Provide no references at all.

It is said that some departments give an automatic 0 to assignments without a list of references - you can always try this out and see if get a 0 or just a fail.


References in the ‘List of References’ are not cited in the text

Well, quite a good little ruse but it nearly always fails.  You might say ‘Well, I did lots of background reading and so I put the books down’ to which a tutor might snort ‘Well, there’s no evidence of it in your assignment - you might as well go into the library and copy down a list of books from the shelf.’




References cited in the text are not in the ‘References’

This is quite a common little ploy to make it look as though you have read quite widely (although we all know you got all of the references from one source, probably a textbook, anyway). Of course, when tutors mark assignments they generally cross-reference your citations - and splatter your lovely text with ‘This is not in your bibliography’ at various points.  Do it liberally to lower your grade even more.



Not a 1:1 correspondence between references cited in the text and those provided in the ‘List of References’

This does not damn your assignment at all - you are demonstrating that you do not really know the rules.  Making a distinction between Bibliography/List of References/Internet sources only confuses tutors (and could well irritate them).  Not following the principles you have been given by your tutor certainly helps to downgrade you.  If you have not got a guide to ‘Harvard Referencing’ or something similar at your elbow, it shows.  It also shows a lack of mastery of some of the elementary tools of the academic trade (rather like an electrician using a hammer rather than a screwdriver)





4.   Show evidence of poor grammar and spelling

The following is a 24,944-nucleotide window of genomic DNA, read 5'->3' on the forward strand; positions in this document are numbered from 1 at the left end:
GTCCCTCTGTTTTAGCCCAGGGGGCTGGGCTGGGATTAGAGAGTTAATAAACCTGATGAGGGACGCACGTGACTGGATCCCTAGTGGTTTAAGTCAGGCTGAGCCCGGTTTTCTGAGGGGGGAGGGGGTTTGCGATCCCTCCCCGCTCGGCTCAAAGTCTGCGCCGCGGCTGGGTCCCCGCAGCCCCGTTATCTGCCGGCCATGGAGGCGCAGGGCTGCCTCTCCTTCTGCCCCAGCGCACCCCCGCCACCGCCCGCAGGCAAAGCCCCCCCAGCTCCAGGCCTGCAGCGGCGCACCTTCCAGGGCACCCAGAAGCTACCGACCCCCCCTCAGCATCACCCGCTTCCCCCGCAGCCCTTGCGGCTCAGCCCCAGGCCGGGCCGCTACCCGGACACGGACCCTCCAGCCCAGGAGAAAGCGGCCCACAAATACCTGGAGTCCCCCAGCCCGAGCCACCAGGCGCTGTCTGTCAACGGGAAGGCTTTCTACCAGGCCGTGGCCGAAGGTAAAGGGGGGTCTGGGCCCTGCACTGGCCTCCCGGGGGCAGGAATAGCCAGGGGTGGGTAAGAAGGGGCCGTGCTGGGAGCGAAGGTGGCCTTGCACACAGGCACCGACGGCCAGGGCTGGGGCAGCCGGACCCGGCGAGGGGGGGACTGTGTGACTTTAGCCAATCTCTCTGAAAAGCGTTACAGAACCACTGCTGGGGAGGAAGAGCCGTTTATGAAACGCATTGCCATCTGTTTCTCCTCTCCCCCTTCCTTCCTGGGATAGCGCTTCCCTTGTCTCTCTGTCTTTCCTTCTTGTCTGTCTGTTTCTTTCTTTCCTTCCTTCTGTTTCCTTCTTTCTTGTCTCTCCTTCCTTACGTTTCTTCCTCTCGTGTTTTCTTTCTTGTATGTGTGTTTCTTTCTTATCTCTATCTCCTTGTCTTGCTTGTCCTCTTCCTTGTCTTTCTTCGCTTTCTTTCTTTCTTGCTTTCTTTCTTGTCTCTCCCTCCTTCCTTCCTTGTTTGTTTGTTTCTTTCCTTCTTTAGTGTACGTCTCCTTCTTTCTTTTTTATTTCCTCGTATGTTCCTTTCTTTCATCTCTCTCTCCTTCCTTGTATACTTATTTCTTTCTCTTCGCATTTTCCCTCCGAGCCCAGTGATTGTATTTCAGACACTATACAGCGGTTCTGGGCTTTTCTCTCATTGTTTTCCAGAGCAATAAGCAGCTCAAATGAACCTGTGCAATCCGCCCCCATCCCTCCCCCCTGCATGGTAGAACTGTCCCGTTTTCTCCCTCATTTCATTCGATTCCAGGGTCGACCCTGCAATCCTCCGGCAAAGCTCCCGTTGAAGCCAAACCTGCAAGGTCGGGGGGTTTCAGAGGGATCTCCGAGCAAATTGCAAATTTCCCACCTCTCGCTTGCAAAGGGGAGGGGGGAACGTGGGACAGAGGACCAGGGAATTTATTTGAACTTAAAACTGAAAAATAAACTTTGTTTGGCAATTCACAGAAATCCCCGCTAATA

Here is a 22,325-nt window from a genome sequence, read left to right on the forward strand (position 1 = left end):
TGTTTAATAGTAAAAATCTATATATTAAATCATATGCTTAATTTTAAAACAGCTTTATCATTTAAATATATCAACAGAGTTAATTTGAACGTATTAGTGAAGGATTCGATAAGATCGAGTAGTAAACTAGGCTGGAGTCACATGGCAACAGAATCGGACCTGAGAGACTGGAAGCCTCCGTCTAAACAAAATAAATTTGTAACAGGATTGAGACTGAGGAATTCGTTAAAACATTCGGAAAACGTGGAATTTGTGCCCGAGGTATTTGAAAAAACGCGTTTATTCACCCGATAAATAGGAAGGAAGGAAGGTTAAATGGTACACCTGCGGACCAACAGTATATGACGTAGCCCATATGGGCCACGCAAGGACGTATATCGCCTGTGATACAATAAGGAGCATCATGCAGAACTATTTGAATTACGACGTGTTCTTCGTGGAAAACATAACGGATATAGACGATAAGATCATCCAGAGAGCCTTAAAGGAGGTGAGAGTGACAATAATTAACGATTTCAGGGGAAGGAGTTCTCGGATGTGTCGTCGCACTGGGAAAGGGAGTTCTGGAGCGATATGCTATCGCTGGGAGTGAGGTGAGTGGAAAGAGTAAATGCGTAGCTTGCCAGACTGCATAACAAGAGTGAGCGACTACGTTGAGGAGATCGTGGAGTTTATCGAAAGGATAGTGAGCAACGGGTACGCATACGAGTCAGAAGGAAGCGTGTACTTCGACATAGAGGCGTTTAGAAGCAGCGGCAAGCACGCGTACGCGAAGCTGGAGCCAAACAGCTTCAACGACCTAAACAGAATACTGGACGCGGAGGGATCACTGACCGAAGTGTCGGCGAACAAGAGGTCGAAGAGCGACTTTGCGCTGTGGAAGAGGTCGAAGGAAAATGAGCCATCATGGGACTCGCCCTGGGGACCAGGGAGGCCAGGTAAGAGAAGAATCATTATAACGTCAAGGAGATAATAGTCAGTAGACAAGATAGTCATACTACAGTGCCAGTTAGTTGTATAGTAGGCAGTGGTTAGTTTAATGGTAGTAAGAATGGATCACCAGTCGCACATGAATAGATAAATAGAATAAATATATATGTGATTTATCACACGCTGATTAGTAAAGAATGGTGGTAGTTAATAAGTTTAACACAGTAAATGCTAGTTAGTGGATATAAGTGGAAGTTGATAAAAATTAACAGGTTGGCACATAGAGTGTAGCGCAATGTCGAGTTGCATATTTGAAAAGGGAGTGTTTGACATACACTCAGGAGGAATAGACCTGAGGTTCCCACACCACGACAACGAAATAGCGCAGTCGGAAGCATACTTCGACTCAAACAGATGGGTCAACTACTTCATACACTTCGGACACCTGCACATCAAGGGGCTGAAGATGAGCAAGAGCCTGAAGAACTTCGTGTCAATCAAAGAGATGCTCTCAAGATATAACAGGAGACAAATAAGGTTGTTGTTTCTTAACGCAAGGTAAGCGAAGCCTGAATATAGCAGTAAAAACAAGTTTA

This is a great way to depress your grade.  If you make elementary spelling and grammatical errors, then it really helps to create a bad impression.  There are several varieties of errors here but some of the most common that you should use liberally are the following:


Use of the greengrocer’s apostrophe

Student’s that put the apostrophe in a plural instead of indicating a possessive  (as in this sentence) display what is known as the greengrocer’s apostrophe -
so-called because you may well see it in signs in a greengrocer’s window (2 kilos of potato’s). A standard dictionary such as Collins says:


Usage: Possessive pronouns yours, his, hers, theirs and particularly its never have an apostrophe.  With an apostrophe, it’s is short for it is.


Sentences without a finite verb

Seeming that we are talking a lot about elementary spelling and grammatical errors.  (This first sentence does not contain a finite verb - we should have to take the first word ‘Seeming’ and turn it into ‘We seem to be talking a lot...’ to make this sentence grammatical).  Tutors are in a bit of a dilemma here because on the one hand, they are fully aware that many students have not had a good grammatical education in their schools and colleges. On the other hand, the expression ‘every teacher is a teacher of English’ rings in their ears and there is a wide-spread feeling that graduates in any discipline should be competent in their own language if they are going to get a degree from a British university...